Now, what about safety? Here's the issue. If the reaction goes on too fast, then the fuel which is a metal, will just get too hot and it will melt and that's called the nuclear meltdown. That's literally what that means. The fuel melts and then just kind of goes to the bottom of the container and your reactor doesn't work anymore and in fact has become a radiation hazard. So you don't want that to happen. So how do you do that? How do you stop the process? Well, what you use are something called control rods and these are rods that you literally stick down into the fuel and their purpose is to absorb the neutrons. So they just take them out of commission, no more splitting nuclei for you. Alright? So that's the purpose of the control rods and you'll put those down in there when the temperature of the fuel gets too high and you got to cool it down. Alright. So those are control rods they're generally made of about 80 per cent silver, 15 per cent indium, and 5 per cent cadmium basically because these metals all absorb neutrons fairly well, and this specific alloy is easy to work with. So you can machine it and you can make it into rods. Alright.

Then we need a thermal medium. And the purpose of the thermal medium is to take the energy that's released in these fission reactions And turn it into energy. So we're going to use, most of the time, people use water or sodium, alright? A lot of the nuclear submarines use sodium, liquid sodium but most of the reactors up here on the ground level use water, alright? So the purpose is to heat up the water and then send it somewhere. Then we're going to boil off the water and use it to run a turbine. And that turbine runs the generator and that's where we get the power from. So let's look at this process, I've got it outlined here in this wonderful diagram form the US nuclear regulatory commission.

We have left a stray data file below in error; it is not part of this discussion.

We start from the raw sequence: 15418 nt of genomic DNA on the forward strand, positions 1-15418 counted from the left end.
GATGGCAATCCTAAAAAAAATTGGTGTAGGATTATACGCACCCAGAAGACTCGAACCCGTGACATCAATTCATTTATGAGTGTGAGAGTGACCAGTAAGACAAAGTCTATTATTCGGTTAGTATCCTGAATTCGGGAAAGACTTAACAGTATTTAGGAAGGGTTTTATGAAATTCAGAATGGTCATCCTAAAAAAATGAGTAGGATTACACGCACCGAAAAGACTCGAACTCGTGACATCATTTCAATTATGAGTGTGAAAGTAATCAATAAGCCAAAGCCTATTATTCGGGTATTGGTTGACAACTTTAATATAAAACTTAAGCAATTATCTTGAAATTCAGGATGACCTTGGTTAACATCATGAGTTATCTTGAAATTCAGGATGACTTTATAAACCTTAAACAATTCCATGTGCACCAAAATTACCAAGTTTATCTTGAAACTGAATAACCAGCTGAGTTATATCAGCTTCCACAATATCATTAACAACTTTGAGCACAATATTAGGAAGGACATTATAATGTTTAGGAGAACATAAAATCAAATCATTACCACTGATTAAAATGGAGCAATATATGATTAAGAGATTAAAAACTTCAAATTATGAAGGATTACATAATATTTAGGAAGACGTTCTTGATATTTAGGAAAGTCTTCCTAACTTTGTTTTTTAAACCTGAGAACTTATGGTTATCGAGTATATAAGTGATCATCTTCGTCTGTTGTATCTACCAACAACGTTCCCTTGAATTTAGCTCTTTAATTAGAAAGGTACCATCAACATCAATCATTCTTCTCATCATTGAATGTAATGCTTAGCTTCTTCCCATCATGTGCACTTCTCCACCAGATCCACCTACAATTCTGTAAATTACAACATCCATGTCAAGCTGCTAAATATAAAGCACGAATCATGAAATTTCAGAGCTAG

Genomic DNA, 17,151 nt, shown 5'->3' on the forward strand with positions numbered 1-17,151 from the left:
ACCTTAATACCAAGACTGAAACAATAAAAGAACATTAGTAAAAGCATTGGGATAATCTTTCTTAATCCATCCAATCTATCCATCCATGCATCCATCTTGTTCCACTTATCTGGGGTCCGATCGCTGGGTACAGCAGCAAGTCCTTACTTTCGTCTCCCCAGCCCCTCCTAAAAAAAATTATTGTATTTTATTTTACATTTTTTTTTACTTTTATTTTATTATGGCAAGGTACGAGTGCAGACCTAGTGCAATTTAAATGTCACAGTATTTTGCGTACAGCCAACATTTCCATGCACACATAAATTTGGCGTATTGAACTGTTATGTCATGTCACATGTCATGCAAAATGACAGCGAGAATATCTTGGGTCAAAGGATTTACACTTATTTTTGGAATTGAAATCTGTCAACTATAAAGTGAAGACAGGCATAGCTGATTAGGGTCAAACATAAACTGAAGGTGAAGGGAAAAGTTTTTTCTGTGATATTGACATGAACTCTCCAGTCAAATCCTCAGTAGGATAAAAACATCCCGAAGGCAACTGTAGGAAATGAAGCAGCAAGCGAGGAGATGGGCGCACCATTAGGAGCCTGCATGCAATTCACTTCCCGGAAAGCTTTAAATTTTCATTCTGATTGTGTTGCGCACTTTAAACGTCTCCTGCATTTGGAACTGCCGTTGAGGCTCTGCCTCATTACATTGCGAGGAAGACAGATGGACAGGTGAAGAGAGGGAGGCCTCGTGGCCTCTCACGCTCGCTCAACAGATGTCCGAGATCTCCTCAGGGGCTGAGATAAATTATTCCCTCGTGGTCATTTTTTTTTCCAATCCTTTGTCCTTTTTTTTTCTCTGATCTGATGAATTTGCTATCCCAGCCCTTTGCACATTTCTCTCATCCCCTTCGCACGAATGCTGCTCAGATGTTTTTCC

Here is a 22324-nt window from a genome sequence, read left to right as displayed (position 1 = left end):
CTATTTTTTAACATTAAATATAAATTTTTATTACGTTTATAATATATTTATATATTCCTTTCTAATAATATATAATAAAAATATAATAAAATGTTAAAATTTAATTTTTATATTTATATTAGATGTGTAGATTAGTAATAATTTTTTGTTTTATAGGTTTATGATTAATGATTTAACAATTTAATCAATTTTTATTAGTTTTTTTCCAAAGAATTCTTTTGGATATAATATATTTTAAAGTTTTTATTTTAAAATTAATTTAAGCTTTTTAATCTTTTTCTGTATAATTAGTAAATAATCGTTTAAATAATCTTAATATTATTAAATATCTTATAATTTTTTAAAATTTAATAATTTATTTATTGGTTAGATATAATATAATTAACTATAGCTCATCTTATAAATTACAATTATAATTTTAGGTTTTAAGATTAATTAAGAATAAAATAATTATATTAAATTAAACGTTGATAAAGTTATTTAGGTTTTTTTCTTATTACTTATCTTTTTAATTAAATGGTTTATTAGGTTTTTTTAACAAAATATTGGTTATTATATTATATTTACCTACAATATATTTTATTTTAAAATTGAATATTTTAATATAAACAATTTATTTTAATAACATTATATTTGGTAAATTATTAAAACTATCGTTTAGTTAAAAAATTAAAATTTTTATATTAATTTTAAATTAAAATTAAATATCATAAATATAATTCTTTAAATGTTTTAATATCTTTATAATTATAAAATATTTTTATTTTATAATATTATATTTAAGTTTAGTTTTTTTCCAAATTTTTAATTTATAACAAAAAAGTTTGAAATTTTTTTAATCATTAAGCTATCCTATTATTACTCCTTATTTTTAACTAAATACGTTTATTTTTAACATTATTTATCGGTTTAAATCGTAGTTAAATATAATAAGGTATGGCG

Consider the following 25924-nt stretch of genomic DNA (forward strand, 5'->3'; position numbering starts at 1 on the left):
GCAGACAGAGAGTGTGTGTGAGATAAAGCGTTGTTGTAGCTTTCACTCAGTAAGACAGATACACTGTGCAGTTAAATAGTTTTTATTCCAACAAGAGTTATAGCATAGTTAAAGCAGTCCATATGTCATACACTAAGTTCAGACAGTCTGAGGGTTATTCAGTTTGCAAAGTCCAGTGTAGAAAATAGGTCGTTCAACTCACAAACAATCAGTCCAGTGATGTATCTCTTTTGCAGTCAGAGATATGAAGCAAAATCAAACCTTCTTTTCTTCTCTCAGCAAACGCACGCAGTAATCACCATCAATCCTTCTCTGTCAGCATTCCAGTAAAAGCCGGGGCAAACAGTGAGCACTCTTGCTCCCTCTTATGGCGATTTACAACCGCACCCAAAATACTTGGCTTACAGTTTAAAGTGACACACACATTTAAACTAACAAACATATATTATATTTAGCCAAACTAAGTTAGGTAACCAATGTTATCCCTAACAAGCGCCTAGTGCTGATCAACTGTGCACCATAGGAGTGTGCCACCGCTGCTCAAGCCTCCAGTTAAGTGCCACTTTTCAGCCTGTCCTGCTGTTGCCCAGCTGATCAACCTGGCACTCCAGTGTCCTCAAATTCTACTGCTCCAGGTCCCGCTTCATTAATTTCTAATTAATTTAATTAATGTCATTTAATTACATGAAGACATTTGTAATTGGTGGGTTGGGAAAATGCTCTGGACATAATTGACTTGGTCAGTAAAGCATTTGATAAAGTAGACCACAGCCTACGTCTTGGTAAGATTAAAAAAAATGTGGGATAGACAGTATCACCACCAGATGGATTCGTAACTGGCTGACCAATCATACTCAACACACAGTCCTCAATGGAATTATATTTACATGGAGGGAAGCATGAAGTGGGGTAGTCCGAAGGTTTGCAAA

So what we've got is the reactor over here. We've got our control rods that we can stick down into the fuel, and we've got our mediator or moderator that is just kind of flowing around here. Now, this is a pressurized reactor and so what's happening is there's water or sodium in here that's all pressurized. Now, when the fissions happen over here, that heats up the fuel and then the water takes that energy and it's circulated through here.

Now, what we're going to do is that we're going to separate our turbine action from our thermal mediator because what, this stuff is radioactive and we don't really want to, we don't really want to use it in the external environment. So we're going to keep all this pressurized and then we just got a part here where it overlaps and this real hot superheated water is going to heat this water and boil it off. And then we've got steam going through here, the steam runs through and turns this turbine and then that is what runs the generator. So the turbine's going around like this and that runs the generator which has a magnet in it and that's what generates the electricity over here. So then we've got a condenser that takes this steam and condenses it back into liquid water and we've got some sort of an external water supply here running through cold water that will condense the steam. So basically we've got two enclosed systems. We've got the radioactive system here, the less radioactive system here and we're cooling it using the external environment.

And that's a nuclear reactor.